July 22, 2018

Joan Hickson as MISS MARPLE – (BBC 1984-1992) – Review

Over the years there have been a few misconceived caricatures and a couple of commendable interpretations, but it is with very good reason that Joan Hickson’s characterization of Miss Jane Marple (BBC, 1984-1992) is generally considered to be without peer.

A stage and screen actor whose accolades included an Olivier and a Tony (along with an OBE from fan Queen Elizabeth II) and who died in 1998 at 92, Hickson was extraordinarily well-suited to the role of Agatha Christie’s English village sleuth, the perfect alloy of sweet charity and steel—on the outside, a charming if occasionally absent-looking senior gentlewoman, on the inside a crime solver with a shrewd understanding of human nature, incisive intuition, and rational thinking as sharp as a cheese wire. Even though she didn’t live to see her in the part, Agatha Christie herself, decades before, had thought Hickson would be ideal casting: after seeing her in a West End production of her non-Marple play Appointment with Death in 1945 Christie wrote Hickson a note saying, “I hope one day you will play my Miss Marple”.

Marple is a challenging character. Though fond of sensible shoes and matronly blouses with eyelet collars, she is intended to be neither too quaint and twee nor bumbling and batty—far from it. Though her worldly grasp of human motivations often springs from seemingly parochial experiences in her hamlet of St. Mary Mead, to all who come to know her she is a redoubtable force of deductive reasoning, a broadminded, unsanctimonious, moral corrective. Her modest, dignified confidence, politic sense in choosing her battles, and capacity for reading people extend to the occasional local constable whose fragile ego or patronizing arrogance she must forbear in order to bring a case to its appropriate resolution. (These encounters afford some of the running threads of sly humor in the series.) Those who write her off as an unworthy and intrusive competitor, or a bemused, distracted old lady, learn better—not because she ever stoops to engage them in turf disputes but simply because her hypotheses and lines of investigation inevitably prove the correct and useful ones. As her old friend Sir Henry Clithering, a retired Scotland Yard Commissioner, says with admiration, “She has one of keenest forensic minds in the country”.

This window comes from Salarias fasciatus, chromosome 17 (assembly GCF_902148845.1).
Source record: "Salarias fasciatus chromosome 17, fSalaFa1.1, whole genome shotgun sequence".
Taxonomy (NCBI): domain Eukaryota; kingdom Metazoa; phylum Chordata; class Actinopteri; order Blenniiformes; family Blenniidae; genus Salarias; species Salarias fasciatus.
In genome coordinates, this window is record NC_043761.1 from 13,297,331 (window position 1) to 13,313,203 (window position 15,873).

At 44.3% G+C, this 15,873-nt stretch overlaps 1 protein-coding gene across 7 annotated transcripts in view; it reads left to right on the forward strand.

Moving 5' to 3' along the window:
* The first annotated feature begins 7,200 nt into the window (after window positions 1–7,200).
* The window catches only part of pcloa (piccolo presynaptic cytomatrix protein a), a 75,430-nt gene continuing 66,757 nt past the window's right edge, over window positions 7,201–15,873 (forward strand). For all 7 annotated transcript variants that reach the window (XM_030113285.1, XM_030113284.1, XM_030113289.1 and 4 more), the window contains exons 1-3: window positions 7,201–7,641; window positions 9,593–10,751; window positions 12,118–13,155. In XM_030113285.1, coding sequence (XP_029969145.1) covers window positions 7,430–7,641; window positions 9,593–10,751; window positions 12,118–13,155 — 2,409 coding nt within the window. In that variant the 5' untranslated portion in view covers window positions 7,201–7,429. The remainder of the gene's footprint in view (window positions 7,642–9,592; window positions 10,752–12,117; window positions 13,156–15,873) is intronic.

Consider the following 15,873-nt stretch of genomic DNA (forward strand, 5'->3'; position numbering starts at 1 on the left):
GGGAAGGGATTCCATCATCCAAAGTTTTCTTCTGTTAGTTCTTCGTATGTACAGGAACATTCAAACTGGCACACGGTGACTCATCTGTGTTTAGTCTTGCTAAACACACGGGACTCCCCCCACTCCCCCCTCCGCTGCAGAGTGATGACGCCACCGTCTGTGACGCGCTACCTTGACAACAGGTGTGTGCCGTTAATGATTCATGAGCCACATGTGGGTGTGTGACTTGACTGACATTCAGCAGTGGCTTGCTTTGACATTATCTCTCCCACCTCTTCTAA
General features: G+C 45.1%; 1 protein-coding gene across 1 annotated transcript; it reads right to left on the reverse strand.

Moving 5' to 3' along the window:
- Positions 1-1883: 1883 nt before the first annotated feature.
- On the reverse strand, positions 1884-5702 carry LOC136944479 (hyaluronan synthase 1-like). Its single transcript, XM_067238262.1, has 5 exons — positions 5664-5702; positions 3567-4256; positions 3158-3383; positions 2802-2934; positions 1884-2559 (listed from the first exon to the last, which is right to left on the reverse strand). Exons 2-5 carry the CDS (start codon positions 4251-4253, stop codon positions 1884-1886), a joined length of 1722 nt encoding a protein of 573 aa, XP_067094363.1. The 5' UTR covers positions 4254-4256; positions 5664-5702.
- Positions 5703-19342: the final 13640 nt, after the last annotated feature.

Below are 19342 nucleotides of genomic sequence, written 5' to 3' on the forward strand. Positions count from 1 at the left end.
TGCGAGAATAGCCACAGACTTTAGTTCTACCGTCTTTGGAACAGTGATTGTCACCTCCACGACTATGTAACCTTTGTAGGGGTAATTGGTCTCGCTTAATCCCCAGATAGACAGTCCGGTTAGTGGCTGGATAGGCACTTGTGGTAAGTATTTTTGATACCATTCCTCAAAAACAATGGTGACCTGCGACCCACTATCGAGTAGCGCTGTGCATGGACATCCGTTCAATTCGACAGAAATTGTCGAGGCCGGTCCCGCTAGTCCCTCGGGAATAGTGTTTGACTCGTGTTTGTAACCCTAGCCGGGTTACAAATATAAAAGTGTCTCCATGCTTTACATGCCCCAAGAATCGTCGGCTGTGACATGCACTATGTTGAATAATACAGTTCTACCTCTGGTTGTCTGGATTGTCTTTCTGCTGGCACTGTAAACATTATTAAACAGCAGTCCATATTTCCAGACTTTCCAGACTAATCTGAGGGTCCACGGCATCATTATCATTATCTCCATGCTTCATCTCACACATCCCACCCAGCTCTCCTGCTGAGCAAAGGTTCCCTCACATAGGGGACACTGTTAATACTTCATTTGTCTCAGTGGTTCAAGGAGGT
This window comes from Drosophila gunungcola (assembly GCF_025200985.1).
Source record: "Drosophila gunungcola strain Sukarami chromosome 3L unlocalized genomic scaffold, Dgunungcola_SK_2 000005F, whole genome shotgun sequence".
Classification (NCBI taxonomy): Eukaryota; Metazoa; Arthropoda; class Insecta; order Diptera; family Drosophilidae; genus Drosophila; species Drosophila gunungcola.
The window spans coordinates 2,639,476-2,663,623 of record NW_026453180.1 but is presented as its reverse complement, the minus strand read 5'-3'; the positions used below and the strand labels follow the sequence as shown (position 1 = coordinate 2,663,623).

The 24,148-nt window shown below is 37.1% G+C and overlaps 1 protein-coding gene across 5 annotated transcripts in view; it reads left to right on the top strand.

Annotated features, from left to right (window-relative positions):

Though very much the heart and soul of these features, Hickson’s brilliant and deeply engaging performance is not their sole recommendation. Every character is brought to vivid, highly specific life by an A-plus roster of British character actors, and once the high calibre of the first couple of outings was established, guest stars (among others Claire Bloom, Donald Pleasance, and Jean Simmons) joined Hickson in major roles. The novels are faithfully adapted, most of them by T.R. Bowen, and the production values in all 12 entries, helmed by eight adroit directors, are exceptional, with an attention to detail that is immaculate in tone, narrative development and pace, scenic and costume design. Ranging in length from just under two hours to about 2:45, the films are set in the early through mid-1950s and are a fond feast of period exactitude. The acting, though unafraid of juicy British eccentricity, is never broad or over-colored. There is a rich rightness, a charming but very real believability, in every aspect of the acting, narrative, and mis-en-scene. Viewers are more likely to feel that they are being drawn into a world than merely looking at it.